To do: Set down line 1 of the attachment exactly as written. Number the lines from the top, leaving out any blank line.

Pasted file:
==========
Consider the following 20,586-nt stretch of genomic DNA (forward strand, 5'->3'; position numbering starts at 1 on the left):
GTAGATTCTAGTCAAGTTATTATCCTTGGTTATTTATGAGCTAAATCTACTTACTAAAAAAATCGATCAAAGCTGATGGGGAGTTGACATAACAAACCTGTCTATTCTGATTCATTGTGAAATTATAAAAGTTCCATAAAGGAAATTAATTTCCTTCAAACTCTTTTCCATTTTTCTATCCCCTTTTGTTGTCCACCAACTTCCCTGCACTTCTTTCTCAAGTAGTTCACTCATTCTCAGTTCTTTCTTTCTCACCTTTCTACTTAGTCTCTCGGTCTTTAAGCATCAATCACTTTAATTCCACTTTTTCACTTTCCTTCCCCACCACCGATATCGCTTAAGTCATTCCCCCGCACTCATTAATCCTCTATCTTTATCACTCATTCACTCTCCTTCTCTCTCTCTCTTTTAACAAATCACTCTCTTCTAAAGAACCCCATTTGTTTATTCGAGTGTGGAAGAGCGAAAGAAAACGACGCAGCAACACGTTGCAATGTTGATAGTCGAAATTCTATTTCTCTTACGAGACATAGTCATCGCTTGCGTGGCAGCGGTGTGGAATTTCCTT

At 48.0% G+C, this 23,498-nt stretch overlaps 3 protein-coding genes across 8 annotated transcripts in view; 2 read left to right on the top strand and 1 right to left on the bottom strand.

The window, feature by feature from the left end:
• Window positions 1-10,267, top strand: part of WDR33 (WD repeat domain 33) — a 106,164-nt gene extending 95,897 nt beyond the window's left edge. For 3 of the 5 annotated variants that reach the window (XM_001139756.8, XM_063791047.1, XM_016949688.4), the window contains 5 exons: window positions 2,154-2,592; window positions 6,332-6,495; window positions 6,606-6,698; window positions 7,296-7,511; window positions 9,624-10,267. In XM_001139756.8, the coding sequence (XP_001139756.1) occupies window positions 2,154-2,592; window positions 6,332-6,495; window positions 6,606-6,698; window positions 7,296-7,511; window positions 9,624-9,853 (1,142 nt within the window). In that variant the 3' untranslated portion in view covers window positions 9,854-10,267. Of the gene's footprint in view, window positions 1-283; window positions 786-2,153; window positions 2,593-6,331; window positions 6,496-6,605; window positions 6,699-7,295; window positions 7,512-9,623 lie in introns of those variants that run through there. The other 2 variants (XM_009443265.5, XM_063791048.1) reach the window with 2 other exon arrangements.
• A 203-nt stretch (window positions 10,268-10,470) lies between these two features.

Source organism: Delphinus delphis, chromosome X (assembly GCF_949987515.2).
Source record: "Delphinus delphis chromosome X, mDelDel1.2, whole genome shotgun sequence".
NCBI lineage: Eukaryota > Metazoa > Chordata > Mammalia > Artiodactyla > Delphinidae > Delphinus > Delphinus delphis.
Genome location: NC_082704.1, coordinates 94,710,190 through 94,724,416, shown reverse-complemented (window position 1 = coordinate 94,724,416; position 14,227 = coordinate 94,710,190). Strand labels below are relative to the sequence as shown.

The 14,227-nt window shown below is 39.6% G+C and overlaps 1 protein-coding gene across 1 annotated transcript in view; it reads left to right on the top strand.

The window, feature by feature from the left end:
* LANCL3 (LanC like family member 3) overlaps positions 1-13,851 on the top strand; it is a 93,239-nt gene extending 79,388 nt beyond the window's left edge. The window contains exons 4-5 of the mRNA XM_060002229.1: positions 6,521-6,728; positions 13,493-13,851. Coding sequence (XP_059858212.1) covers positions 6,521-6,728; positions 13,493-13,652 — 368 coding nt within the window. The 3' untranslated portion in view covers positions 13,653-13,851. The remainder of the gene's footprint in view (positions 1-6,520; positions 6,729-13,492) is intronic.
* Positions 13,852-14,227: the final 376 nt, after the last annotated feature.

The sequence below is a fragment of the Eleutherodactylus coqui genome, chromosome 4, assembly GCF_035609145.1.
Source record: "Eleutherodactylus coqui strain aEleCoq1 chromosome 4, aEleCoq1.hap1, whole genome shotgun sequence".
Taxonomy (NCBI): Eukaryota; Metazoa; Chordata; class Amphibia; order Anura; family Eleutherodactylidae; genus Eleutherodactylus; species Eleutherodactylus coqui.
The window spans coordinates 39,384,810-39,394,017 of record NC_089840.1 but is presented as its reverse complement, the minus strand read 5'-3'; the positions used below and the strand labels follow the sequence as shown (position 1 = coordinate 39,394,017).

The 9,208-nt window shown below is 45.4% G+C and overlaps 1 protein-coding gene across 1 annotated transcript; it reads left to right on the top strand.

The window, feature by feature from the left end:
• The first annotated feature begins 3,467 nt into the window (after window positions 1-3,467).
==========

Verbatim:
Consider the following 20,586-nt stretch of genomic DNA (forward strand, 5'->3'; position numbering starts at 1 on the left):